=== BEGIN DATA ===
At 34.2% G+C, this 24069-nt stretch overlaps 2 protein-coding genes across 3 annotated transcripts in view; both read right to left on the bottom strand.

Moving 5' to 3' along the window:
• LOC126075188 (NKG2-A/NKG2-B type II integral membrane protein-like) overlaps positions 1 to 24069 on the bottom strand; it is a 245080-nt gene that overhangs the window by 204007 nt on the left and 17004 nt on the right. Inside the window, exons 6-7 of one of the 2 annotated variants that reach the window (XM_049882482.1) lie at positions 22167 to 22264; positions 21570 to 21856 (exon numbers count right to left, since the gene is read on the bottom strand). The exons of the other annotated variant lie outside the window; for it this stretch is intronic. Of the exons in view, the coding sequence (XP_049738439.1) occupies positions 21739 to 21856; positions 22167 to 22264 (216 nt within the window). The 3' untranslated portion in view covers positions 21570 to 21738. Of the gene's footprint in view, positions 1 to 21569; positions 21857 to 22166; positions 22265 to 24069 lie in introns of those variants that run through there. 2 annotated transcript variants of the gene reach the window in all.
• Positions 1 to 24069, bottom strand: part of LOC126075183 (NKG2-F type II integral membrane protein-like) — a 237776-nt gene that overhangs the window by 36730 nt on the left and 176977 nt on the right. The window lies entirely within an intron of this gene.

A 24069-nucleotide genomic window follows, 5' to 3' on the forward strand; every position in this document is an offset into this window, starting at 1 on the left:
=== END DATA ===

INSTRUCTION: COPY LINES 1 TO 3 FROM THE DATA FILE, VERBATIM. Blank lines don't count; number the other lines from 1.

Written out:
At 34.2% G+C, this 24069-nt stretch overlaps 2 protein-coding genes across 3 annotated transcripts in view; both read right to left on the bottom strand.

Moving 5' to 3' along the window:
• LOC126075188 (NKG2-A/NKG2-B type II integral membrane protein-like) overlaps positions 1 to 24069 on the bottom strand; it is a 245080-nt gene that overhangs the window by 204007 nt on the left and 17004 nt on the right. Inside the window, exons 6-7 of one of the 2 annotated variants that reach the window (XM_049882482.1) lie at positions 22167 to 22264; positions 21570 to 21856 (exon numbers count right to left, since the gene is read on the bottom strand). The exons of the other annotated variant lie outside the window; for it this stretch is intronic. Of the exons in view, the coding sequence (XP_049738439.1) occupies positions 21739 to 21856; positions 22167 to 22264 (216 nt within the window). The 3' untranslated portion in view covers positions 21570 to 21738. Of the gene's footprint in view, positions 1 to 21569; positions 21857 to 22166; positions 22265 to 24069 lie in introns of those variants that run through there. 2 annotated transcript variants of the gene reach the window in all.